Collector Ross Johnson of Mississauga, Ontario, sold one and donated two road rollers to the Muskoka Pioneer Power Association. They are two Buffalo-Springfield road rollers: a five ton, serial #14015, coming off the line on September 17, 1927, and a larger fifteen ton model, serial #16000, born on August 12, 1933. The larger unit is complete with scarifier. The third unit purchased is ten-ton Waterous steam roller, serial #B 6402-10, dated May 15, 1920.
Johnson couldn’t let any of these big toys go to scrap, if at all possible. He was born in 1924 and raised in Ontario. In his younger years, he worked at all manner of jobs while going to school. One project was working with a paving company on the Queen Elizabeth Highway, which opened in 1939. The equipment fascinated him. A Navy man during the war years, he participated in many Atlantic crossings and was awarded the Medal of Honor. He returned to Ontario and after several related jobs as a stationary engineer, he progressed to the top job as Operations Superintendent at the Lakeview Generating Station of Ontario Hydro.
Ross was a very generous boss, always wanting the best for his staff. He often took them on fishing and camping trips in his personal aircraft, having obtained his commercial pilot’s license some years earlier. Ross had several talents music, art and carpentry, just to name a few. His home is a testament to these talents, with his large collection of music, his paintings on walls, and many pieces of custom made furniture. Ross married Barbara MacDonald in 1955, and they have raised three children.
Purely by accident, someone brought an old steam engine to Lakeview. It was to be a “Sports and Social” project, and it was restored. That was the beginning. It seemed that his best challenges were “The Bigger The Better.” He found and restored a Bucyrus Erie steam shovel, a chain driven Mack truck (also now owned here in Bracebridge), a Mack Army tank hauler and a Caterpillar 60 dozer, to name just a few.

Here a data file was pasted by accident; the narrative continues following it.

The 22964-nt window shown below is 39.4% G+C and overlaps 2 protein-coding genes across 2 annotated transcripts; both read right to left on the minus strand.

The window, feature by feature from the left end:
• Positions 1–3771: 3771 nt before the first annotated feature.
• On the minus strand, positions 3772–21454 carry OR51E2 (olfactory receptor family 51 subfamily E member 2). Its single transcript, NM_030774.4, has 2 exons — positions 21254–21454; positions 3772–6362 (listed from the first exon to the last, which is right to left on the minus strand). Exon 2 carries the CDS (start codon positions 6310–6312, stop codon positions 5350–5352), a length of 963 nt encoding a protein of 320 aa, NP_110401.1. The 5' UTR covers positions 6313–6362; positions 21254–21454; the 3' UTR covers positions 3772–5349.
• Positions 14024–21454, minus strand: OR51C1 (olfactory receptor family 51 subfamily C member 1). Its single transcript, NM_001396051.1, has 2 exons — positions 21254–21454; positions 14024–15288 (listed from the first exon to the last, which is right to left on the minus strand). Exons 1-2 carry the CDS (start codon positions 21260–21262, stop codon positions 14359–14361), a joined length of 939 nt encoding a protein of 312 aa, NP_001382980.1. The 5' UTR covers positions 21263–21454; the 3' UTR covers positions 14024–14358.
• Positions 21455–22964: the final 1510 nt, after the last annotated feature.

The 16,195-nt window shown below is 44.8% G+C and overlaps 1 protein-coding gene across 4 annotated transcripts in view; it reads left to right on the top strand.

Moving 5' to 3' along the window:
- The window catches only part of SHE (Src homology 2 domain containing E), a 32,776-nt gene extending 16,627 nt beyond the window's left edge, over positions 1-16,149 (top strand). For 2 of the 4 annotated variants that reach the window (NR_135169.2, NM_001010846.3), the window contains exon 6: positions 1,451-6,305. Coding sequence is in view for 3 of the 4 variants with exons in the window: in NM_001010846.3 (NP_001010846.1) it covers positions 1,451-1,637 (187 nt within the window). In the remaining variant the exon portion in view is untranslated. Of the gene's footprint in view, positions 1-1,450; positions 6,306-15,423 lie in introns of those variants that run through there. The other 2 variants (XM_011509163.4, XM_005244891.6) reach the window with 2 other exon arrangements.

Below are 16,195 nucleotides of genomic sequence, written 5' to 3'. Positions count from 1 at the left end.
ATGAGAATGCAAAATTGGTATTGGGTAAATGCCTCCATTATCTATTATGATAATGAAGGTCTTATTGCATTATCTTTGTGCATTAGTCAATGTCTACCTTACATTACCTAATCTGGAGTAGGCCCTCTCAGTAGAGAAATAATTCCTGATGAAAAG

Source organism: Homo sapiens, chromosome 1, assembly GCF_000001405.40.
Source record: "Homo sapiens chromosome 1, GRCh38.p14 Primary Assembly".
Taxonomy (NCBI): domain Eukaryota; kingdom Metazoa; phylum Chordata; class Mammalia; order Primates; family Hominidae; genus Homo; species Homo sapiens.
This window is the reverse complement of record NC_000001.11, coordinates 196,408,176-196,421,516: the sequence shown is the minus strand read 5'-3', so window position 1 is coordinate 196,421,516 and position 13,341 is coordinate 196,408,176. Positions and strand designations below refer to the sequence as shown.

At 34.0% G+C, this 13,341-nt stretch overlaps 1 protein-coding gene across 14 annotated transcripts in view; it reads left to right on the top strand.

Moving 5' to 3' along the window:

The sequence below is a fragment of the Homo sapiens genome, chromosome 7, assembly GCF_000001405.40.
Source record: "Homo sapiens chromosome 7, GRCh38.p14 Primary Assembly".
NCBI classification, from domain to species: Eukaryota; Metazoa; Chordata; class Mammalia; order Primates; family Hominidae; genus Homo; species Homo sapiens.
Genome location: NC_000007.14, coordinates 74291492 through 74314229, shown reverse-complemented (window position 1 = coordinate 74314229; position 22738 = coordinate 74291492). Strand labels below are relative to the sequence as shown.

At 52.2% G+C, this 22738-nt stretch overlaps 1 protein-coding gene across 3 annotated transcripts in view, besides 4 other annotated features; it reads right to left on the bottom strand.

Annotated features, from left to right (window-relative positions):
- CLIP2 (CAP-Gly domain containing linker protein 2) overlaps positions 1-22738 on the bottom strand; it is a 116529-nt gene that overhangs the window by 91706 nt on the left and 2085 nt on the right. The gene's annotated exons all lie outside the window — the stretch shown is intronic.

Up until 1984, Ross had one of the largest collections of steam engine farm and construction equipment in North America. About that time Ross fell ill, and it was necessary to dispose of most of his collection to private collectors and museums in Canada and the United States. He couldn’t part with his road rollers, and had planned a museum in Parry Sound. This did not materialize, and Ross’ health continued to deteriorate and he passed away in 1996.
Ross Johnson was acquainted with several members of the Muskoka Pioneer Power Assocation, based in Bracebridge, Ontario. When Barbara was dispersing the estate, she remembered this organization and its members. Ross Johnson was a relative to Ron and Sybil Hicks of Baysville, and Ron spoke to Doug Duff and Glenn Kirton about this equipment, and they, too, became close friends of both Ross and Barbara. Barbara presented a proposal to them.
Following an executive meeting of the club, it was agreed to purchase the Waterous steam roller; Barbara would then donate the two gasoline Buffalo-Springfield rollers in memory of Ross.
There has been much documentation about these giants of iron and steel, but I will briefly mention dates of the companies that came on the manufacturing horizon late in the 1800s.
The Buffalo-Springfield Roller Company resulted from a merger of the Buffalo Steam Roller Company and the Kelly-Springfield Road Roller Company. These companies were outgrowths of road roller developments of the Buffalo-Pitts Company, manufacturer of threshing machines and steam traction engines in Buffalo, New York, in 1890, and the Ohio-Springfield Kelly Company of Springfield in 1902.